While pursuing her UF degree via UF Online, Jóhanna founded a company and podcast to support her work in education. She is the founder and owner of HARTS (Health, Access, Research, Technology, and Schools), an Icelandic company using research and technology to promote health and access in schools. She also hosts a podcast called “My Atypical Life” to talk about her life experiences while connecting with and educating others. “I’m passionate about creating this health literacy curriculum that would be focused on nutrition, physical and mental health promotion, CPR training, and sex ed. I want to give these children everything they need to make informed decisions and lead healthy lives and overcome adversity. Additionally, my high honors project at UF will be creating the first world-class online course at a university in Iceland to improve accessibility to higher education in collaboration with my company, UF, and the universities in Iceland. I hope this will be the first step in the direction of offering accessible education to all in Iceland.”

To receive a more global perspective on health and education systems, Jóhanna is partaking in several study abroad opportunities that are available to UF Online students. “I’m going to do a study abroad program this summer,” she explained. “I’m going to London and Paris with the College of Health and Human Performance. I’m also doing a medical internship the day after that in Guatemala this summer. Because we’re doing international health and topics in health in London and Paris, then I’ll have an understanding of their health systems, the Icelandic health system, the health system here in the U.S., and also have some personal experience with healthcare in Guatemala. That will make me more culturally competent to construct a universal curriculum, which is my ultimate goal.”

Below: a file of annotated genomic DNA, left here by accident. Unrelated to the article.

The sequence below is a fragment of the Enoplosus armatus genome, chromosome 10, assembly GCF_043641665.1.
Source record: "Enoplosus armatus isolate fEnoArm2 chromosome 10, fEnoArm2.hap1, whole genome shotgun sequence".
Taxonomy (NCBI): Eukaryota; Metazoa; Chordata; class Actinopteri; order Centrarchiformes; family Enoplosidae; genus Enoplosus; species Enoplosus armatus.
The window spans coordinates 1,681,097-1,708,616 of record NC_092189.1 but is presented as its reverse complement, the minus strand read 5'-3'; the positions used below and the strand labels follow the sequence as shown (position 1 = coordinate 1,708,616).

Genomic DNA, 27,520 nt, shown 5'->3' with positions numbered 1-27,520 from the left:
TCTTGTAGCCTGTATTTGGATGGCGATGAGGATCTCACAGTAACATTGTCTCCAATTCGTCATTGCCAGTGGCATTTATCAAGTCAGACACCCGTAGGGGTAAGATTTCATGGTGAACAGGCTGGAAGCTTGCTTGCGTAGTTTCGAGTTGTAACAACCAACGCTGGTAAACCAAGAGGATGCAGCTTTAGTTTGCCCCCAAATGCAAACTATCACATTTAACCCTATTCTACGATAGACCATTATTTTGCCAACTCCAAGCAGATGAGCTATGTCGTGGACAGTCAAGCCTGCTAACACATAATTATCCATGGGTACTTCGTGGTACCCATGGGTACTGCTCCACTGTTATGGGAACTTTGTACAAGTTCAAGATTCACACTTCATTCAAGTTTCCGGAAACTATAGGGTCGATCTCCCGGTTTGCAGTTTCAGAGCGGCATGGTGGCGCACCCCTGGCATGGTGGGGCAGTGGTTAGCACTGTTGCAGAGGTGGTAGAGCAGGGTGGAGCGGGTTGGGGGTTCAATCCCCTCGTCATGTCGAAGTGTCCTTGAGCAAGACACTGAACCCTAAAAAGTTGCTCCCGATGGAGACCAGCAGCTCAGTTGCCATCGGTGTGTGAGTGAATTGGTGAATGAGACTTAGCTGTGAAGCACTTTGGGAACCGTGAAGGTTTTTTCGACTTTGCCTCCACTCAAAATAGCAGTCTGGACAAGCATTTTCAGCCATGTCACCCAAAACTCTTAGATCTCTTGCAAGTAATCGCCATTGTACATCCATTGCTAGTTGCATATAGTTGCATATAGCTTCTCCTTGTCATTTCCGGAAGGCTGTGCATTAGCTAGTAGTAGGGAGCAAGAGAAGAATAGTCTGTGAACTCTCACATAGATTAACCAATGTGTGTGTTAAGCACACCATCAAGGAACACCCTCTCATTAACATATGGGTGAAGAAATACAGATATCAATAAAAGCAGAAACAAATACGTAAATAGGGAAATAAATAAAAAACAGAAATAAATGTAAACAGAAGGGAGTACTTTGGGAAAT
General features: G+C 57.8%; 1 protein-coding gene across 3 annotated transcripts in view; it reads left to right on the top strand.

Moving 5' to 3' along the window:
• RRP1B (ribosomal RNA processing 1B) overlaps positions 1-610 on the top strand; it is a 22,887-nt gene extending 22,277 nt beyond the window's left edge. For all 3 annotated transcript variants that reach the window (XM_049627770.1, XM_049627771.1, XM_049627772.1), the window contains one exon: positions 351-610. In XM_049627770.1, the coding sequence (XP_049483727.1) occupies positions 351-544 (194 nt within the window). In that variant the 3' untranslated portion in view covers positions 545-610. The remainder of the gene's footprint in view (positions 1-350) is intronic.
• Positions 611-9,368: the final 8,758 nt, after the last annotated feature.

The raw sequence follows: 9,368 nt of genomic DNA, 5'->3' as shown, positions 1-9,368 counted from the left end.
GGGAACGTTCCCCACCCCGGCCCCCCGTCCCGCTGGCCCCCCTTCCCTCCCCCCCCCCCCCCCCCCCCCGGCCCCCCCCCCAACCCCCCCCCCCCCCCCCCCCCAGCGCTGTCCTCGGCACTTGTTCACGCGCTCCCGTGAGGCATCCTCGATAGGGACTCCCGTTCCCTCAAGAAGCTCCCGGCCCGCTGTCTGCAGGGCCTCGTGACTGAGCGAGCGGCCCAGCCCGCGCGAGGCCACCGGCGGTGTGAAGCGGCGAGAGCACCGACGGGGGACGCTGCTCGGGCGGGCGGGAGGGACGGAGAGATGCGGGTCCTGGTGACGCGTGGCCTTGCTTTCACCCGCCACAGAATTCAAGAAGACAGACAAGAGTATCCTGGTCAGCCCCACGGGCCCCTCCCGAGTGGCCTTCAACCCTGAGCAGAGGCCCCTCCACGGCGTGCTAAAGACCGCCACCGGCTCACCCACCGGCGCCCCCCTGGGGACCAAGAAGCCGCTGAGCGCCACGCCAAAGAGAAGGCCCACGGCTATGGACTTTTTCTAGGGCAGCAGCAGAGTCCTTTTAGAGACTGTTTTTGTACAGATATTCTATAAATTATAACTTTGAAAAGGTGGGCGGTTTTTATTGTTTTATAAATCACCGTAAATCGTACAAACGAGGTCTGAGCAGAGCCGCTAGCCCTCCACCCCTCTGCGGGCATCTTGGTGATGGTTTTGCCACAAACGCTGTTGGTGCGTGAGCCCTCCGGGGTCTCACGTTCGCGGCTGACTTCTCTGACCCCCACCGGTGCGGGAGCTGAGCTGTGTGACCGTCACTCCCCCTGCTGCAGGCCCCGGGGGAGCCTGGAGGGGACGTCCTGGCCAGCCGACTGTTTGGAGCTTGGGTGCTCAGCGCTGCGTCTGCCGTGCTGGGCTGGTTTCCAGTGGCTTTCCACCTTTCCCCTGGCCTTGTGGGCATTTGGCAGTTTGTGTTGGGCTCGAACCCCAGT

Given UF Online’s abundant student-first resources, Jóhanna was able to find the support she needed from the Gator Nation. “After I was sick for so long and couldn’t do anything, now anything I can do, I do it. I just apply to everything and try to get everything out of life that I possibly can,” she said. “I think the most important thing I’ve done in the UF Online program is take advantage of opportunities and just ask. I’ve contacted and emailed people. Online students, don’t be afraid to go and ask. Seize the opportunities and open the doors yourself instead of waiting for the door to open.”

The University of Florida celebrates Jóhanna’s determination and devotion to improving education around the world. Her conference presentations on education in Iceland can be viewed and found here. UF Online wishes her the best as she pursues her dreams!